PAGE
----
The Neuropsychology of Diabetes

The Neuropsychology of Diabetes

The human brain is a complex system that controls important functions such as our respiratory system, our thinking abilities, personality, and behaviour. The brain’s cerebral cortex is divided into lobes: temporal, parietal, occipital, and frontal. Dedicated lobes govern cognitive functions such as memory, language, spatial skills, planning reasoning, judgement, language, and personality. Subcortical regions, such as the basal ganglia, cerebellum, amygdala, hippocampus control functions such as motor movement, motor speed, fear response, and memory. The brain stem governs those systems that keep us alive such as the respiratory and cardiac systems. These are just a few of the many functions that are controlled by the human brain. 
Given the significant role of the brain, it becomes clear why good brain health is critical. 

It is widely understood that diabetes can affect the microvascular system of the eyes, organs such as the kidneys, peripheral nerves, heart, and vasculature. 
Decades worth of research also shows that diabetes can have a negative impact on the brain. 

Diabetes may result in brain shrinkage as a result of toxicity from high glucose levels. Indeed, magnetic resonance imaging (MRI) studies found that the longer a patient had the disease, the more brain volume loss occurred. Another perspective is that diabetes has an adverse effect on the brains vascular(i.e, blood flow) system, which puts individuals at a greater risk for stroke and Alzheimer’s disease. Thus, diabetes can affect the brain through volume loss and/or vascular changes. 

When the brain is altered, be it through head injury, degenerative disorders, shrinkage, or vascular changes resulting from chronic diseases such as diabetes, we see a change in the way in which it performs its functions. 

A number of studies have shown that patients with diabetes have cognitive deterioration in the areas of memory, attention, motor speed, and executive functions such as planning, reasoning, and cognitive speed. Persons with diabetes may find that they experiencing difficulty with remembering and following conversations, recalling names of people, and misplacing items. They may complain of not being able to focus as well as they used to or are slower at processing information. Such deficits can impede one’s ability to work and carryout activities of daily living. When one’s cognitive ability reaches a point of significant impairment, then a diagnosis of dementia might be given. Dementia is an umbrella term to describe significant impairment in cognitive functioning and behahviour. 

It is important to note that as we age, we see a decline in many cognitive functions – it is a normal part of aging. However, the decline is greater among some persons with diabetes, particularly among those with poor glycemic control. This is true for persons type I and 2 diabetes. 

With the risk of cognitive decline and dementia among persons with diabetes, a neuropsychological evaluation becomes an important component of diagnosis and treatment. Neuropsychology is a specialized subset of psychology that examines cognition, emotions, and behaviour following alterations to the brain. A neuropsychological evaluation will provide the client and care team with a cognitive, emotional, and behavioural profile. 

Neuropsychology is non-invasive and utilizes standardized tests developed through clinical trials. The test scores of the client with diabetes will be compared statistically to the scores of thousands of others within the same age group. The results will indicate whether or not the client is within the average range or is impaired. Complicating factors such as stress, depression will be factored into to the results, as they too are associated with mild decline in cognitive ability on their own.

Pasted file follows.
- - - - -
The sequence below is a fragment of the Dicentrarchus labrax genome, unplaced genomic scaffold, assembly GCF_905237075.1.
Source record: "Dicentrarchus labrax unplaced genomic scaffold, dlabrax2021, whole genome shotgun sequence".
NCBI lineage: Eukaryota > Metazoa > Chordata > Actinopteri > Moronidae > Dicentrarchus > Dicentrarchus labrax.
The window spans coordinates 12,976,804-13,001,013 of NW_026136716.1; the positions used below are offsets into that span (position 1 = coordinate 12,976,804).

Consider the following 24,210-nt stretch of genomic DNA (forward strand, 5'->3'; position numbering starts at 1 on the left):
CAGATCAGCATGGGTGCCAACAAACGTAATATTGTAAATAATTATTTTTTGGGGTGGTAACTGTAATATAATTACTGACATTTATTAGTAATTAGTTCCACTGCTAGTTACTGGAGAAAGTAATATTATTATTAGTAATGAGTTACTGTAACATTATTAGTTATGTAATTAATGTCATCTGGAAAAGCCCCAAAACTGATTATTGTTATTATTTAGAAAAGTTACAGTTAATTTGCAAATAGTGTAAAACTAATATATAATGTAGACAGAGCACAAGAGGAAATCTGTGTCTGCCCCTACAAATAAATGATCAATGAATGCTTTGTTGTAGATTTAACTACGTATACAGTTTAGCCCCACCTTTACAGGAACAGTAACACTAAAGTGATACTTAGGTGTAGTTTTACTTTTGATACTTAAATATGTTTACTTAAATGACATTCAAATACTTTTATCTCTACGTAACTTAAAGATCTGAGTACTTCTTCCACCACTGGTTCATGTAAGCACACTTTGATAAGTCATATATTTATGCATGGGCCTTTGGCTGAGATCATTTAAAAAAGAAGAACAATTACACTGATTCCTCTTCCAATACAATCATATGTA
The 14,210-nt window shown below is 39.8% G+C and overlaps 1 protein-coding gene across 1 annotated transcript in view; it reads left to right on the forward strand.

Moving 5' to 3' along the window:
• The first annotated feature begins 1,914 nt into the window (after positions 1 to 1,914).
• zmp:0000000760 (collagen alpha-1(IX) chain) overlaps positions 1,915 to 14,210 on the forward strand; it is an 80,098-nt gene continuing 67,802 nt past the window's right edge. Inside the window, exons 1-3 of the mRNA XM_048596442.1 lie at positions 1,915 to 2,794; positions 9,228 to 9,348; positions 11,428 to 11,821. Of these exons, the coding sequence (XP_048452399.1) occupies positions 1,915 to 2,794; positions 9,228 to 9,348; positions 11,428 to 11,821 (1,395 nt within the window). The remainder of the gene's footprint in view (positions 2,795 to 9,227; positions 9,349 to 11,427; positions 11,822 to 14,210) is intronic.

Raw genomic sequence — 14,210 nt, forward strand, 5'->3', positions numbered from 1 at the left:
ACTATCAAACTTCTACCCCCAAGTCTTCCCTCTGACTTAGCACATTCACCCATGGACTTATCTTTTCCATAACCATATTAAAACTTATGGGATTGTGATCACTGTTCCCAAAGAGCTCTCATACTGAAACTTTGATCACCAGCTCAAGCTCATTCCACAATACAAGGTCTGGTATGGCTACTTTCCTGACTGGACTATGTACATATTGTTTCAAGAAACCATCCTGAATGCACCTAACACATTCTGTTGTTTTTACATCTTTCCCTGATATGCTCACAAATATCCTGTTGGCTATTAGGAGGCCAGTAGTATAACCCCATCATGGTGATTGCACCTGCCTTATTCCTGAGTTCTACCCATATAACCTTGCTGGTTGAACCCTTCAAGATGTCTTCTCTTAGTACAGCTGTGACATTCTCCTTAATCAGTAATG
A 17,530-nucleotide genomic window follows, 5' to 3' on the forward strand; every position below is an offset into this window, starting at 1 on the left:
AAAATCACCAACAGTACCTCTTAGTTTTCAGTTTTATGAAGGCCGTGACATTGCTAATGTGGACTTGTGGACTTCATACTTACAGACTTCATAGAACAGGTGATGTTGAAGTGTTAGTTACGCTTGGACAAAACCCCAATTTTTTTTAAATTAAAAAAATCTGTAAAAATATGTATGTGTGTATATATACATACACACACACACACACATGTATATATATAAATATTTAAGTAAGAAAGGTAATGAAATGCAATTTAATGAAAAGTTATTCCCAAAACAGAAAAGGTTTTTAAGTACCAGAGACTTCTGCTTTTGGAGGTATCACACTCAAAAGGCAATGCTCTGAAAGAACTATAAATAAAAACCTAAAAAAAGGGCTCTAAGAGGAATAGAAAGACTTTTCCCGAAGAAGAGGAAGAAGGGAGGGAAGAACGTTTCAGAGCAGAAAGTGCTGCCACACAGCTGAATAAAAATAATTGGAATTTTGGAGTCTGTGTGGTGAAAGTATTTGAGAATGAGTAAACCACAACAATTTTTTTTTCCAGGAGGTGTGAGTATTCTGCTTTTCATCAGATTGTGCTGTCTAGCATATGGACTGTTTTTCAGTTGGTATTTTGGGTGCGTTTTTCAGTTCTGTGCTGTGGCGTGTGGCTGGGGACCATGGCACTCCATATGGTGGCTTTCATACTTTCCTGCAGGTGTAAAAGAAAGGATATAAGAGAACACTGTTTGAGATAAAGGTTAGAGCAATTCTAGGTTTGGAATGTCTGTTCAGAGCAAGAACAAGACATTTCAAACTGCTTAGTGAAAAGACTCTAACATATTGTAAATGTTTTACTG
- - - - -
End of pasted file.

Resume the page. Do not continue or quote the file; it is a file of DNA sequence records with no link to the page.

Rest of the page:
A neurocognitive profile will enable the medical care team to work with the client in a more efficient and effective way. If the client has problems with memory and attention, then the care team members will be able to recommend supports to help the client with issues such as remembering to take medication. They will also alter the way in which they convey verbal information to the client. Psychotherapists will be able to decide whether or not the client will benefit from talk therapy based on their cognitive profile.

The benefit of the neurocognitive profile for the client is that they will be empowered with information. They will have a full understanding of their capabilities and will be furnished with a range of strategies to support optimal cognitive functioning. The client will be able to secure and implement appropriate supports in the workplace and at home. 

There are ways to optimize cognitive functioning for persons with diabetes. Adhering to the prescribed treatment regimen, which includes monitoring, diet, exercise, and regular checkups are critical for brain health. If a client is found to have mild to moderate challenges in some areas of cognition, then memory aids and strategies such as keeping note books, posting reminders in common areas like the refrigerator, using an alarm system on the phone to remind the client to take medication. There are also a number of self-directed strategies to assist with anchoring attention and enhancing memory. Verbalizing the steps of a given task will help reduce the “auto-pilot” feeling associated with poor attention. 

Life can be challenging and managing a chronic condition can create additional stress and depression for some individuals. As such, to the best of one’s ability, keeping stress levels to a minimum through stress management techniques is highly recommended. Engaging in social activities and staying cognitively active through reading, cross-words are all effective ways to promote good brain health.

Toni Nicholls, PhD

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Blog Category General, Living With Diabetes